don’t pretend to be goody-goody, but when I'm asked, in the nice way Mr. Granger has, not to do a thing, and then he does n’t watch to see if I do it or not, but takes it for granted that I won't—why—why—I just can’t do it, that 's all!” They agreed again. Still, their thoughts went back to the way Wilberforce had impressed them as he met them at the station and asked them if they could “direct him to the Mill Brook School or advise him if there was some conveyance that would transport him to that place.” “The poor stew!” murmured Pud. “Do you know, Paddy, when I saw him I thought, does n’t he look just like a kangaroo?” “A kangaroo?” laughed Paddy. “Why a kangaroo, and where have you seen one?” “A kangaroo, my son, because he is so tall and loose jointed, and because of the way his arms flop when he walks. And I have seen a kangaroo in the zoo. Not living in the backwoods—” Paddy came from Montana and Pud from Philadelphia, so that the remark might be considered a goodnatured slam for the former, “not living in the backwoods, I do meet other animals besides those that are natives of this country.” Scratchy chuckled. “Don’t compare your friends to animals, Pud. I know three myself that have general outlines resembling yours.-If you throw that cushion and it goes out the window, you'll go out after it.” “If I were n’t so comfortable,” threatened Pud, “I’d throw it if I wanted to, and we'd see who 'd go after it. Wonder if he 's coming out for football?” “No,” said Scratchy, “he says he does n't understand the game. I think he must be some kind of a nut—” Paddy interrupted with a shout of laughter. “Excuse my unseemly mirth,” he gasped; “I thought of something.” “Think outside if that 's the way it affects you,” suggested Pud, sweetly. Paddy fixed him with his eye. “As we were coming in yesterday from the pond,Phil and Jack and a lot of us, including the Kangaroo, we stopped to take breath at the top of the hill. Of course, our friend had to look around him, and the first thing he saw was Woodleigh, and he wanted to know what that edifice was erected for "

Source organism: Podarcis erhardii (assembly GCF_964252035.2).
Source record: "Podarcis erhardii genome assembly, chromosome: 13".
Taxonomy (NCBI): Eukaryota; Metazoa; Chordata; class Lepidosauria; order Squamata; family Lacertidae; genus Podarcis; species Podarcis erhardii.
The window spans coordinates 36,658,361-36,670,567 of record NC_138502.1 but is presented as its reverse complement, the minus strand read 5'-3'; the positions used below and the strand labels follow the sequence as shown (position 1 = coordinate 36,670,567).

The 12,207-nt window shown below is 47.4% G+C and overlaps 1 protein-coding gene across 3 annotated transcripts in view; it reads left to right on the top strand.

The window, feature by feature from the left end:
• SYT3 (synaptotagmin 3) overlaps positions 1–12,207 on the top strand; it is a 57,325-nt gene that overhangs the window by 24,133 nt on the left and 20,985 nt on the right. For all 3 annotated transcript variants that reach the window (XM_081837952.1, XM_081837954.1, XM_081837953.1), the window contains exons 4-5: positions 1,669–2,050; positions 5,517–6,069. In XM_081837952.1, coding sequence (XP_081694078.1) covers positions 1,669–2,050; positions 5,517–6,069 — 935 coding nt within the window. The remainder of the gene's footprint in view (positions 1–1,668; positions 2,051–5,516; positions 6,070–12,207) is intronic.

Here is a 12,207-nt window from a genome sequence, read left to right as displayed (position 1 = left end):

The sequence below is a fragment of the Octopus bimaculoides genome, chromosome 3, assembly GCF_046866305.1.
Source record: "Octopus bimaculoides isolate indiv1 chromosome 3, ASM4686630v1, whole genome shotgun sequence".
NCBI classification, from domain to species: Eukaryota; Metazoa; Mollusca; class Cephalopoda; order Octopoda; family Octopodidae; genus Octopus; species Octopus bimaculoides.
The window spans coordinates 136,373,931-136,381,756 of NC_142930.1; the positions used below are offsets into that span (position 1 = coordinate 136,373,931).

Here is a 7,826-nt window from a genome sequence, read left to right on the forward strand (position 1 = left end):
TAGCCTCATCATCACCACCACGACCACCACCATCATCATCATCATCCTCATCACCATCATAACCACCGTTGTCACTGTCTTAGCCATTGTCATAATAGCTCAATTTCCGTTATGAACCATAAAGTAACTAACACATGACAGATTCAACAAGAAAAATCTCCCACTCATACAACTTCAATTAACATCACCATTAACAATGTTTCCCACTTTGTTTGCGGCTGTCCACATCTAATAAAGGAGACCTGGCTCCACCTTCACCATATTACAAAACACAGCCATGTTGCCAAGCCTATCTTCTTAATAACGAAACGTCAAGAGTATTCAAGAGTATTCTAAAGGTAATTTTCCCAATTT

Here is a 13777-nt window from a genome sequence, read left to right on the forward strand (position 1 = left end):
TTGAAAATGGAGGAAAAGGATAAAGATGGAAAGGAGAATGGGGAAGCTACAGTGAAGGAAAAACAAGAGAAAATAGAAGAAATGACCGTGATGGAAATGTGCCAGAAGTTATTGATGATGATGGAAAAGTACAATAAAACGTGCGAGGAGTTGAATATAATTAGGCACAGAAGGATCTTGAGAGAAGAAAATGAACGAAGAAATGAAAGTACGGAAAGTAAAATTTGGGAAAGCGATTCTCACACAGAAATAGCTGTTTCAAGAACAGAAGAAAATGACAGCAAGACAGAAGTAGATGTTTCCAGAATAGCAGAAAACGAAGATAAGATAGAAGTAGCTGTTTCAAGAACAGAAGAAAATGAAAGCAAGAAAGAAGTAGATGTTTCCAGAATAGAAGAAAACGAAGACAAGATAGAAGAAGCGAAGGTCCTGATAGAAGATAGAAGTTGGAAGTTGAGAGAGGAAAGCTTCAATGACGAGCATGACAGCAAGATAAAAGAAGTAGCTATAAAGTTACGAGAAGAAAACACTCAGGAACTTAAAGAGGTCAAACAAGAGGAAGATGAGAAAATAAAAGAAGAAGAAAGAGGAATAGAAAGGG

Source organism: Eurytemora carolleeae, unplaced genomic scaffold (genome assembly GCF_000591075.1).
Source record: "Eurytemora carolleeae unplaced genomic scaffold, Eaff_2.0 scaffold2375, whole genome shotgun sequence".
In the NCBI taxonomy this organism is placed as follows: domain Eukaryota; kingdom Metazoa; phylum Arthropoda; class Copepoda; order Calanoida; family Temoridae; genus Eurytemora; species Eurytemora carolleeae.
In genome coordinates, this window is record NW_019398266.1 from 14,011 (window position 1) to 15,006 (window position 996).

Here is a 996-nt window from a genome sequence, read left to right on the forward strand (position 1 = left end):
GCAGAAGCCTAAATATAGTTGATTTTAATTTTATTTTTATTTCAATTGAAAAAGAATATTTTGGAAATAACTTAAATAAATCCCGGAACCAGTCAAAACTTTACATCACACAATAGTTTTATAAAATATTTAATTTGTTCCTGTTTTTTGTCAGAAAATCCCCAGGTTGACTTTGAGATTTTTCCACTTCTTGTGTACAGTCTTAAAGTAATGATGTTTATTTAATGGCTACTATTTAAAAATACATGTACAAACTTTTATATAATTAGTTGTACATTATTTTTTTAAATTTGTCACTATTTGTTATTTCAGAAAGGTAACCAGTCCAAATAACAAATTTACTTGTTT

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Why, Gene was telling us a yarn about a woman and a lot of children—only he called them a raft of kids— who hurried up to the ticket-office at the last minute. It was screamingly funny the way hetold it, and after we had stopped howling about it, Friend Wilberforce pipes up, “Have they water around railway-stations?' I was going to tell him to snow again, that I did n’t get his drift. Then I thought maybe he would n’t get mine, so I said, ‘Beg pardon?” and he said it over again. I said “Why?’ and he said, ‘Because the young gentleman just said the lady had a raft of children.’” “And yet,” said Pud, thoughtfully, “he 's a bright fellow — quick to learn. And you’ve got to hand it to him —he can talk straight English. If he'd just be like other fellows, he’d be pretty decent.” They were not the only ones that held such consultations about the kangaroo's

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see that he was hurt, he kept a little aloof

from them, mixing with them in their trips

to the athletic-field to watch practice, and

on their afternoon hikes, but never presum

ing to begin a conversation with any one. Toward the middle

Pud assented, and before long they were going ahead at a great rate. The kangaroo

had a droll sort of humor, and Pud was noted for his strikingly original translations, so that they were soon chuckling together,

of December, after the school had settled down following the Thanksgiving vacation and the end of the football season, a letter came for Wilberforce which changed his whole outlook on the school. Perhaps his father had an idea that he would meet with just such treatment, for his letter stiffened the boy's backbone and made him sit thoughtfully for a few moments, staring into space. Suddenly he sat up and looked around him at the boys who were busily preparing the next day's lessons in the big old library. Over in one corner, Pud Randall was having his daily tussle with Cicero, tugging at his hair with both hands as though by pulling some of it out by the roots he would let some light in. The kangaroo rose and went to him, dropping into a vacant chair by his side. “Don’t do that,” he laughed. “You 'll want that hair when you grow old! Can I help you?”

Pud looked up, and his face flushed a dull red. He hesitated. “Hang it all!” he burst out. “If I don't pass this test to-morrow, I fail for the quarter; and I can’t do the stuff. I don’t even know what the guy 's talking about; and I have a suspicion that he does n’t know himself.”

“Maybe not. I have n’t done mine yet. Let's do it together?”


and Pud decided he was n't such a bad fellow after all.

As they were going upstairs that night, the kangaroo stopped Pud. “If you ’d care to come up to my room some time, I’d be glad to help you prepare for that testif I can—”